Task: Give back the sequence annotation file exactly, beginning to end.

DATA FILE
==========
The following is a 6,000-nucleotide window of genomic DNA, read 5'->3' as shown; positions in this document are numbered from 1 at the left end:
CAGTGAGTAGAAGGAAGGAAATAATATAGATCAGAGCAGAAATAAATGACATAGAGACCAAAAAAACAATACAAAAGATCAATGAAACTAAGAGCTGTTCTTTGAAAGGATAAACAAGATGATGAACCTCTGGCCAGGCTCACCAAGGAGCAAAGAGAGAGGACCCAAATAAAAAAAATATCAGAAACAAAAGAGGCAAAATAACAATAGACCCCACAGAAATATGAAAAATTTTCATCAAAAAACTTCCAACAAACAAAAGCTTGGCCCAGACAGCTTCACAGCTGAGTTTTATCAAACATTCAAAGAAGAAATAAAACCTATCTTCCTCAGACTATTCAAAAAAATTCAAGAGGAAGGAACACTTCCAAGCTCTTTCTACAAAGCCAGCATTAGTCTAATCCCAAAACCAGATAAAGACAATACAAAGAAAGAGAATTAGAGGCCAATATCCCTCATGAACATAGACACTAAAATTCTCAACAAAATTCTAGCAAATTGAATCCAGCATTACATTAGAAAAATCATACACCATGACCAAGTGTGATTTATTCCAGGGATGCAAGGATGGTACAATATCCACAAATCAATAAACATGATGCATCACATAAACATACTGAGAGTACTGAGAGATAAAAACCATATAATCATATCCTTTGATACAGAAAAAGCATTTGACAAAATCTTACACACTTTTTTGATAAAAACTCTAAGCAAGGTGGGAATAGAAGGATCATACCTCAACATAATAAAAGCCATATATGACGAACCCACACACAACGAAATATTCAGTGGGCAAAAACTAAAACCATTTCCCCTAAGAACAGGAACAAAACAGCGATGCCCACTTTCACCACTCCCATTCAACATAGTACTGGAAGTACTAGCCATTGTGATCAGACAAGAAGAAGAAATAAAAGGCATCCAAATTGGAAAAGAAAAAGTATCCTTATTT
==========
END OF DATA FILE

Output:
The following is a 6,000-nucleotide window of genomic DNA, read 5'->3' as shown; positions in this document are numbered from 1 at the left end:
CAGTGAGTAGAAGGAAGGAAATAATATAGATCAGAGCAGAAATAAATGACATAGAGACCAAAAAAACAATACAAAAGATCAATGAAACTAAGAGCTGTTCTTTGAAAGGATAAACAAGATGATGAACCTCTGGCCAGGCTCACCAAGGAGCAAAGAGAGAGGACCCAAATAAAAAAAATATCAGAAACAAAAGAGGCAAAATAACAATAGACCCCACAGAAATATGAAAAATTTTCATCAAAAAACTTCCAACAAACAAAAGCTTGGCCCAGACAGCTTCACAGCTGAGTTTTATCAAACATTCAAAGAAGAAATAAAACCTATCTTCCTCAGACTATTCAAAAAAATTCAAGAGGAAGGAACACTTCCAAGCTCTTTCTACAAAGCCAGCATTAGTCTAATCCCAAAACCAGATAAAGACAATACAAAGAAAGAGAATTAGAGGCCAATATCCCTCATGAACATAGACACTAAAATTCTCAACAAAATTCTAGCAAATTGAATCCAGCATTACATTAGAAAAATCATACACCATGACCAAGTGTGATTTATTCCAGGGATGCAAGGATGGTACAATATCCACAAATCAATAAACATGATGCATCACATAAACATACTGAGAGTACTGAGAGATAAAAACCATATAATCATATCCTTTGATACAGAAAAAGCATTTGACAAAATCTTACACACTTTTTTGATAAAAACTCTAAGCAAGGTGGGAATAGAAGGATCATACCTCAACATAATAAAAGCCATATATGACGAACCCACACACAACGAAATATTCAGTGGGCAAAAACTAAAACCATTTCCCCTAAGAACAGGAACAAAACAGCGATGCCCACTTTCACCACTCCCATTCAACATAGTACTGGAAGTACTAGCCATTGTGATCAGACAAGAAGAAGAAATAAAAGGCATCCAAATTGGAAAAGAAAAAGTATCCTTATTT